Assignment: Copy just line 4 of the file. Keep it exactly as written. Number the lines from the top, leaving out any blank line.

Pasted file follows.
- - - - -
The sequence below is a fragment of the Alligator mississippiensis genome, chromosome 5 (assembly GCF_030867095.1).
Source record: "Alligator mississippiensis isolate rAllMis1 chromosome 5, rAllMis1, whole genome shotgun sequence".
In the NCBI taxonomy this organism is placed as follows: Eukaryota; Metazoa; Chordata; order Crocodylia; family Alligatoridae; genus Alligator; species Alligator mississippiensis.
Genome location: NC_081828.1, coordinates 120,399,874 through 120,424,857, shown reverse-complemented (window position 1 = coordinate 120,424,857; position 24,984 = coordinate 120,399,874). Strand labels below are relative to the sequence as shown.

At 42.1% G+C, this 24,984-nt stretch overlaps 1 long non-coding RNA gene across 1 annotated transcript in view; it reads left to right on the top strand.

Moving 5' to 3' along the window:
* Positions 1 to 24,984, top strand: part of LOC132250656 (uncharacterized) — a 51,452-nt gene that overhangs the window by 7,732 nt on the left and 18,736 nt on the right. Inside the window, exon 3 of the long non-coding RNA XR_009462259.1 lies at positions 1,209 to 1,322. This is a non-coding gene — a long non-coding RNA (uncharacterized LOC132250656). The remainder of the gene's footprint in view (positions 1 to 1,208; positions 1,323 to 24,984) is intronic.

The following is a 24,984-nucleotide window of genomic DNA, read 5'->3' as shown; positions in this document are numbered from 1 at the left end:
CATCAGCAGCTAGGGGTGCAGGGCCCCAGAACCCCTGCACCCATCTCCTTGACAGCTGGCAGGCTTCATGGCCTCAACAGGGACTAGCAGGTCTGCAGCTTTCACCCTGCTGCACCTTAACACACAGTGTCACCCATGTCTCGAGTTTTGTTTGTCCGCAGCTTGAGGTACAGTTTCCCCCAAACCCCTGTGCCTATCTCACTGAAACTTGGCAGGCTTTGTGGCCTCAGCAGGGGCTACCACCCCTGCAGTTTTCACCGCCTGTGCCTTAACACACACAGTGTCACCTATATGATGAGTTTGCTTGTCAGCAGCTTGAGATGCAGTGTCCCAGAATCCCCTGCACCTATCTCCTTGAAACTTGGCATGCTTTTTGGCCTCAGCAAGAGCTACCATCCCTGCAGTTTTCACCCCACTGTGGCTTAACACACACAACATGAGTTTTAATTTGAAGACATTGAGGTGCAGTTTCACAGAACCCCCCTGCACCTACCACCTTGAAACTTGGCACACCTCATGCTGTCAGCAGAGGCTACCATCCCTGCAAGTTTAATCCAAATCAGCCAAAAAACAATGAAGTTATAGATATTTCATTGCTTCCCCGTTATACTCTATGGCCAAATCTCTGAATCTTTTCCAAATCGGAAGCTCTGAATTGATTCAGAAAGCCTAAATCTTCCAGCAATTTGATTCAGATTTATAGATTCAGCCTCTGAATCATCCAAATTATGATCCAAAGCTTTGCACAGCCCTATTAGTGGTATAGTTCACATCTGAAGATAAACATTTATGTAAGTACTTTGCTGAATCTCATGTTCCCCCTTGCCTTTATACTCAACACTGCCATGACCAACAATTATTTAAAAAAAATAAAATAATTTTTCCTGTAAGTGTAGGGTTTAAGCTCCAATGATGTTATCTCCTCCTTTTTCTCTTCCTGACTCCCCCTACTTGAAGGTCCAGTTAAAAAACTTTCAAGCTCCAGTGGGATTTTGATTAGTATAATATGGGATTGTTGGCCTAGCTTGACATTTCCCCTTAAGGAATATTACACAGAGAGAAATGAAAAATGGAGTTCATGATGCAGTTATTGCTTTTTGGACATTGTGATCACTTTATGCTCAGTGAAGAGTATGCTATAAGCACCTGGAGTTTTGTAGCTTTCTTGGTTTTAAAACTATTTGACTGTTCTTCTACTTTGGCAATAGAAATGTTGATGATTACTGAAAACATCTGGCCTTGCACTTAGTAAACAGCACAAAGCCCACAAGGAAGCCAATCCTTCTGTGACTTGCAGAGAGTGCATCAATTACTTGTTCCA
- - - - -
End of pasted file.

Genome location: NC_081828.1, coordinates 120,399,874 through 120,424,857, shown reverse-complemented (window position 1 = coordinate 120,424,857; position 24,984 = coordinate 120,399,874). Strand labels below are relative to the sequence as shown.